By Marsha Sutton Contributor Editor's note: A condensed version of this story appears in the Light's print edition.
By Marsha Sutton
Editor's note: A condensed version of this story appears in the Light's print edition.
A cluster in science or astrophysics is a small group of atoms or molecules, or groups of stars gravitationally bound. In the world of education, a cluster means something similar. Picture a high school as a gravitational center around which orbit the middle and the elementary schools that feed into it.
The restructuring of the San Diego Unified School District on July 1 into nine separate areas, each with its own area superintendent, places importance on the creation of these high school clusters, which have been compared to community planning groups that advise and make recommendations to the city council.
In Area 6, headed by Area Superintendent Mike Price, cluster groups are being formed for La Jolla and University City and are in varying stages of development. The La Jolla Cluster Association, which held its first official meeting in September and is hosting a candidate forum at 6 p.m. Oct. 27 at Torrey Pines Elementary School, began the process of formation about eight months ago. The group has submitted paperwork to become a 501(c)(3) non-profit organization. The La Jolla cluster (www.lajollacluster.com) has made rapid progress, Price said.
The five La Jolla schools that make up the La Jolla cluster are La Jolla High, Muirlands Middle, and Bird Rock, La Jolla and Torrey Pines Elementary schools. Each school has five representatives on the governing board: two parents, two teachers and the principal, for a total of 25.
Parents and teachers have worked enthusiastically to create the structure for the La Jolla cluster, which founders believe can unite the community behind a common set of goals and priorities for students in kindergarten through 12th grade. They believe the cluster will also allow school communities to share ideas and resources, coordinate fundraising, determine spending priorities, create bridges between schools to ease transitions, and speak to the district with a unified voice, according to the cluster’s Web site.
“A voice together, all of us, is a lot stronger than just one parent,” said Missy Coleman, a parent representative from Torrey Pines Elementary School.
Coleman said the cluster effort was spearheaded by parents Lisa Bonebrake of Bird Rock Elementary, Fran Shimp of La Jolla Elementary and Alison Lee of Muirlands. The group now has bylaws, a mission statement and a nominating process for the governing board.
Committees have also been established, Coleman said, which include technology, special education, safety, public relations, curriculum, finance, incorporation and parent education.
Suzanne Serafin, a Muirlands Middle School physical education teacher who sits on the cluster board, said, “Committees are moving forward and hitting the ground running, and it’s been wonderful.”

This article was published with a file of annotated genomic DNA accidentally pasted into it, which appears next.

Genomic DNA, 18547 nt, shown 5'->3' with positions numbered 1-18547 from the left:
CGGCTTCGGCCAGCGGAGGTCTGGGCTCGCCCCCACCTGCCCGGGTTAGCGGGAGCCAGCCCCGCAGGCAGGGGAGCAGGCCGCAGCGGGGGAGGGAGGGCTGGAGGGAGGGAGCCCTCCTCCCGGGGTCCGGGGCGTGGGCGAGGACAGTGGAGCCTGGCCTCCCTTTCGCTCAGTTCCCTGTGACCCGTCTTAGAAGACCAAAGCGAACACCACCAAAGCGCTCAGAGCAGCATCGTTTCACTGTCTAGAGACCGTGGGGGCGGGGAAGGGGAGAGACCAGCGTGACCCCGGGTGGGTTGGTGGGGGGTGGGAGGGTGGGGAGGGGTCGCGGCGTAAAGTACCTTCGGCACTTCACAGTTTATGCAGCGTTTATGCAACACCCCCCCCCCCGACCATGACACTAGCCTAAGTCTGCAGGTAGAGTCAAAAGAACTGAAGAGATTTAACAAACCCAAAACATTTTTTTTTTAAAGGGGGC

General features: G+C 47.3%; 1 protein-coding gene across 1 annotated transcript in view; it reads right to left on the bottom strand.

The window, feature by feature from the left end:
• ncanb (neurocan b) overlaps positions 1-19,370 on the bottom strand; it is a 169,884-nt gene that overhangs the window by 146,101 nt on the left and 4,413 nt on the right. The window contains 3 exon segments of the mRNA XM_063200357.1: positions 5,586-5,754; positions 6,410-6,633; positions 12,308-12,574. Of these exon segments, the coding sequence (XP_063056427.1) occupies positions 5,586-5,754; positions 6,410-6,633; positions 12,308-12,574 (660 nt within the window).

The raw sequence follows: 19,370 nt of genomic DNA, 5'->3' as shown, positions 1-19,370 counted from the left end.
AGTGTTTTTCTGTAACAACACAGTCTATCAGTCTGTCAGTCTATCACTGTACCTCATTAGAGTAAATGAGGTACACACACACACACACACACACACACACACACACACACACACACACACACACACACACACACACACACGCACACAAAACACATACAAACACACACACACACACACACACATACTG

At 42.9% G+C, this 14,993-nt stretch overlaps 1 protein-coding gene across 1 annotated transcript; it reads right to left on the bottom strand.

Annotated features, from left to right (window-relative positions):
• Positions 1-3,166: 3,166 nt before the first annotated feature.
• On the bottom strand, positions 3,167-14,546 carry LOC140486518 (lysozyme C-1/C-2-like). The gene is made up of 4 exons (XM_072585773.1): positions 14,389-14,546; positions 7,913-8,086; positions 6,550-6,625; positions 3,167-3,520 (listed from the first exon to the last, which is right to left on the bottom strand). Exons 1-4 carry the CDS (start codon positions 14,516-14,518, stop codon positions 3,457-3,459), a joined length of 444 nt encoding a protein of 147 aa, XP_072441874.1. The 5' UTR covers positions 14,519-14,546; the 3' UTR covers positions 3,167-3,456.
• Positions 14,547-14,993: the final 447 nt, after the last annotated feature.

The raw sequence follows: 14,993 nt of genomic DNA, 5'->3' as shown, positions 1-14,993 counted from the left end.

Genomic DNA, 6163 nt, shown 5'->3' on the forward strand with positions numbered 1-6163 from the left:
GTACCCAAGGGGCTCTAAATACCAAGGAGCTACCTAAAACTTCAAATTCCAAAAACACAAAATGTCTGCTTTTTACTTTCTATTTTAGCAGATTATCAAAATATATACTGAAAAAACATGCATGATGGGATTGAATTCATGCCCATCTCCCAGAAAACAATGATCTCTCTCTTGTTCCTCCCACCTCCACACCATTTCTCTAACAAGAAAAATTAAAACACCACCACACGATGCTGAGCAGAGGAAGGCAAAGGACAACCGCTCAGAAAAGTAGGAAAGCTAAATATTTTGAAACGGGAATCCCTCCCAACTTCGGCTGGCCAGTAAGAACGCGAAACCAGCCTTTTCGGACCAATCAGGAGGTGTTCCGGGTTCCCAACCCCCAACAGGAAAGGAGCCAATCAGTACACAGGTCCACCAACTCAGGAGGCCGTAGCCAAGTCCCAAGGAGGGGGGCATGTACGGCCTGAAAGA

The teachers familiar with the cluster and its mission are enthused, Serafin said, but noted that many teachers are still unaware of the cluster’s existence. “Slowly teachers are figuring out that this isn’t just another committee that’s going to talk forever and not get anything done,” she said.
One primary goal is better communication between the elementary schools and the middle school, and the middle school and the high school. “The communication goes both ways,” Serafin said.
La Jolla High School principal Dana Shelburne had early concerns that the La Jolla cluster would try to replicate the structure and mission of the already established Point Loma cluster, which he said “did not have applicability here because Point Loma had its own issues.”
“Initially, I wasn’t sure what we were talking about. Were we trying to make ourselves a mirror image of what Point Loma did?” he said. “But the way it’s settled out now, yes, I’m supportive of it.”
Shelburne said the cluster provides a mechanism for a united K-12 approach. This, he said, “is the best way to talk about education and allows us to identify issues, concerns, problems, successes… We’re talking systemic issues and larger issues that have a K-12 application.”
SDUSD superintendent Bill Kowba has indicated his support for the effort, endorsing the concept that communities united into clusters carry more weight by speaking collectively with one voice.
“The good news right now under this superintendent is that the cluster model has been adopted again,” Shelburne said. However, he said “the rotating door of the superintendency” is a concern.
“How long before we get a superintendent who says, ‘OK, enough of that nonsense.’”
Shelburne also questioned the need for nine highly paid area superintendents.
“For us to have clusters doesn’t require that we have area superintendents at this intensity,” he said. “Can we afford that?”
Although he still has some concerns, Shelburne said he is encouraged that Kowba, Price and John de Beck, SDUSD school board member whose sub-district includes La Jolla, all support the cluster concept.